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Is it possible for a statistical model to have explanatory power but no predictive power?

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I'm going to offer the dissenting opinion on @Sympa's answer, and go with, No.

It's not really well defined what you mean by explanatory power, so I'll offer a definition. A model has explanatory power if it can be used to draw qualitative inferences about the underlying statistical process. A qualitative inference could be, for example, the sign or direction of an association between two variables of interest (a sign or direction of casuation is a separate issue which I am setting aside for the moment).

A statistical model is an approximation to an unseen process of interest to the researcher. If a model has no predictive power, i.e. no ability to correctly anticipate unseen data, then fundamentally the model is not representing the underlying statistical process being studied. If this is so, then any qualitative inferences drawn from said model can not be confidently generalized to inferences about the underlying process.

So, I would say, some level of predictive power should be a necessary condition for statistical explanation.

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  • $\begingroup$ I'm not sure this is always true. Using a simple low dimension example to illustrate, generate two lists of 20 data points: group A: 50, 60, 70,..., 240, and group B: 90, 100, 110,..., 280. Calculating the means and stnd errors yields mean_A = 145 and mean_B = 185, with stnd errors of 12.9 and two-tailed t-test p-value of .039. There's a statistically significant difference between group A and group B - we can explain something important about the data. $\endgroup$ – RobertF Apr 16 at 16:11
  • $\begingroup$ However, if you lump the data pts together and then attempt to predict the outcome of group A or B, say with a decision tree or SVM, at best you'll correctly identify the group for only 24 out of the 40 data pts, an accuracy of only 0.60. $\endgroup$ – RobertF Apr 16 at 16:14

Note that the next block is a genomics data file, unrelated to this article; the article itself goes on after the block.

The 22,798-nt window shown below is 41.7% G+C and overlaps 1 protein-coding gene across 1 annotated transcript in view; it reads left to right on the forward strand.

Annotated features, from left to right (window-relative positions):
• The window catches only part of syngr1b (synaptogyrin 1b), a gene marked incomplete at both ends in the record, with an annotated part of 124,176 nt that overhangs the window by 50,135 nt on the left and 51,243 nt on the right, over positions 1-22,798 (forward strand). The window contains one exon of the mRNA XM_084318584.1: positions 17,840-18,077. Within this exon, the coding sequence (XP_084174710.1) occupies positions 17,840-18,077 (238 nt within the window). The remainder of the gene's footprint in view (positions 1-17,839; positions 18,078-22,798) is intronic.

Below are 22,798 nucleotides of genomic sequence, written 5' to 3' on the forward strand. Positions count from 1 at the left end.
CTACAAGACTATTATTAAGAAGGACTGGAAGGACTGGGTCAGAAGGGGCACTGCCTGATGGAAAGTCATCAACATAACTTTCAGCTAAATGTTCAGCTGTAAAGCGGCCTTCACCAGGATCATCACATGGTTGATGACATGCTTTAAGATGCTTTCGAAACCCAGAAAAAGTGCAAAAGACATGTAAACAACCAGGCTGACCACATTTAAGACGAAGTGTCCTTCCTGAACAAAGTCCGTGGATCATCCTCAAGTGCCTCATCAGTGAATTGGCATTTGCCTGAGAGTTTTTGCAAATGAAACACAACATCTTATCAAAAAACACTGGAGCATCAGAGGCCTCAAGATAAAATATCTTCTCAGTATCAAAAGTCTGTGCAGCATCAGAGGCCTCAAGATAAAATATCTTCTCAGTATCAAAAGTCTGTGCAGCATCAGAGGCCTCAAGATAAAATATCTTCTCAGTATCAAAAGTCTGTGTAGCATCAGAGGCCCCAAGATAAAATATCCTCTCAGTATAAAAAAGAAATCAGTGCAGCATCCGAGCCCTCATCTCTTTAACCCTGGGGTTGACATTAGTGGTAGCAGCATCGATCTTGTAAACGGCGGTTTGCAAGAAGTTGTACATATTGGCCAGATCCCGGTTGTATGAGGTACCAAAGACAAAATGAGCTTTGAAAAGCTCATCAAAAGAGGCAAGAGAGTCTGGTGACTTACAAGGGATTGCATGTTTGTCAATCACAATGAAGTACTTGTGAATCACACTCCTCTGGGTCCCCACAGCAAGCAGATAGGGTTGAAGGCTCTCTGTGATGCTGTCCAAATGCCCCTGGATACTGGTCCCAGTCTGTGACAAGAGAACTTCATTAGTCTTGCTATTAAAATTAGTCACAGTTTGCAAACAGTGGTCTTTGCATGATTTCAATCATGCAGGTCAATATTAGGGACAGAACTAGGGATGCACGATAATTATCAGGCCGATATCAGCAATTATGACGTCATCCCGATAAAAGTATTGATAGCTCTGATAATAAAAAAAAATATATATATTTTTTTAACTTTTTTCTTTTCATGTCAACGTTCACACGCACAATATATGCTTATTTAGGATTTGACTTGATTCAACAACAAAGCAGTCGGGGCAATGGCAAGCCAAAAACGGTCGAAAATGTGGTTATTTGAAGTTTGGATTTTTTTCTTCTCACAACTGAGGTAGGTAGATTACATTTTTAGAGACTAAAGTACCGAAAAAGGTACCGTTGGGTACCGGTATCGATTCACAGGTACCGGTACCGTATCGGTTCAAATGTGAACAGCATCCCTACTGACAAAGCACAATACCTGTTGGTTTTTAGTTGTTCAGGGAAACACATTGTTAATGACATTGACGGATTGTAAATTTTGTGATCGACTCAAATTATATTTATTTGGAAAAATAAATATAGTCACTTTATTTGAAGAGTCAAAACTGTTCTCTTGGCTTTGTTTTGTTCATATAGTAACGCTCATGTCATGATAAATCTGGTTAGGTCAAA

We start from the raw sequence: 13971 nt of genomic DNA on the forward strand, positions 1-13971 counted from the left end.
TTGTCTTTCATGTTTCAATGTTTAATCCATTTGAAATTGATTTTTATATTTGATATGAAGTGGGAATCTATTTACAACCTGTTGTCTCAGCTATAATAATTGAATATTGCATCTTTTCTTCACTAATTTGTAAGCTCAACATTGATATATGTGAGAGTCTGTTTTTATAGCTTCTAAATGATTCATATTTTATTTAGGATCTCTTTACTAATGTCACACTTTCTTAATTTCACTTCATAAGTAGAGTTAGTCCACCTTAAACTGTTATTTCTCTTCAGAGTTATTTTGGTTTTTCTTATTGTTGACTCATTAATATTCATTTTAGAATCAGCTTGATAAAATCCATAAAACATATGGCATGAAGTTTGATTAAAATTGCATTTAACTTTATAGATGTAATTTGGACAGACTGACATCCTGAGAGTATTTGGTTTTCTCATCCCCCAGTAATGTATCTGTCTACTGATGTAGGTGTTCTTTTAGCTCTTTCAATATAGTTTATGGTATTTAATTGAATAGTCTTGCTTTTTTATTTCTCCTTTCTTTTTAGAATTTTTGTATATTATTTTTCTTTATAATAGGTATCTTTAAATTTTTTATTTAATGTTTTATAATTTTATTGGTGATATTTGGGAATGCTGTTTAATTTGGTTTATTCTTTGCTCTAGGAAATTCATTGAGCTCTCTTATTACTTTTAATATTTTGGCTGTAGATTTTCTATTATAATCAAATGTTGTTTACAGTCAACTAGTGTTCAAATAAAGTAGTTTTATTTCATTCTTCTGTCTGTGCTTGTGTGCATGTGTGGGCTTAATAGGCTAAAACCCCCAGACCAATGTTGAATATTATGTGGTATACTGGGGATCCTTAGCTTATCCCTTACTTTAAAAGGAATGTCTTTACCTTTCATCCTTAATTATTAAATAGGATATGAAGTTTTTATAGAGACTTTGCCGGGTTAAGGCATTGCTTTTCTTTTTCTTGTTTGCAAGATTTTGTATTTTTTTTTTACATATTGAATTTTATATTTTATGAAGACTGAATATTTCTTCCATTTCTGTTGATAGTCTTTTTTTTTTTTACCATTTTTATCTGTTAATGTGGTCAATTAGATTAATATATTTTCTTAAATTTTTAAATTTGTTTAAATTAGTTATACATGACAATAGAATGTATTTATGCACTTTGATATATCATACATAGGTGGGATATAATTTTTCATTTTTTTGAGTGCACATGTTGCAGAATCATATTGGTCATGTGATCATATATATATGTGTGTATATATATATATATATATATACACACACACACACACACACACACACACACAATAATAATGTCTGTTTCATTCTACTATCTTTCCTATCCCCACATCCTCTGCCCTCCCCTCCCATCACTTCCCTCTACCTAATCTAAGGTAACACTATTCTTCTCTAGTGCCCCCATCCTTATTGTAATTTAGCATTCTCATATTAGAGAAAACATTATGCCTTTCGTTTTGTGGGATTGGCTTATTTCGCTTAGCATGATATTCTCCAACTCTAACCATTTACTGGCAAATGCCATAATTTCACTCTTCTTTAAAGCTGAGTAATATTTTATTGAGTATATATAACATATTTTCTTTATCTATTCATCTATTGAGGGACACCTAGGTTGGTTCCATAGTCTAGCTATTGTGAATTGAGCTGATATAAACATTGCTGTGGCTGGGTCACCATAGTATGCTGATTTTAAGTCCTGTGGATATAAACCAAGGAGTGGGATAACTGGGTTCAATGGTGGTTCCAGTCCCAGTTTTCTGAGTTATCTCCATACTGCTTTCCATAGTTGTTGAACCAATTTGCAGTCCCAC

• $\begingroup$ @RobertF Fair enough, but I would counter with the tired and true "why accuracy"? If you use a probabilistic model, like a logistic regression or gradient booster (or just have your tree predict probabilities), you can certainly make predictions for the probability of group membership. To me, you can certainly gain some predictive power in this situation. $\endgroup$ – Matthew Drury Apr 16 at 19:15
  • $\begingroup$ I don't think PPV or sensitivity measures would do much better. For example, predicting group A membership for the 4 lowest values and a random pick of half of the values with overlapping A/B membership would yield average PPV and sensitivity of 0.60. That's still better than PPV and sensitivity of 0.50 for guessing A or B at random, but not by much. $\endgroup$ – RobertF Apr 18 at 17:23
  • $\begingroup$ Yes, but all of those are predicated on "predictive power" being measured according to hard group assignment. Instead, I would argue it is better assessed probabilistically. I can say in your example that the posterior-probability of membership in one group is clearly higher than another conditional on the data. That's what predictive power means (to me). The ability to confidently make hard classifications is a seperate issue. We may be using terminology in different ways. $\endgroup$ – Matthew Drury Apr 18 at 19:13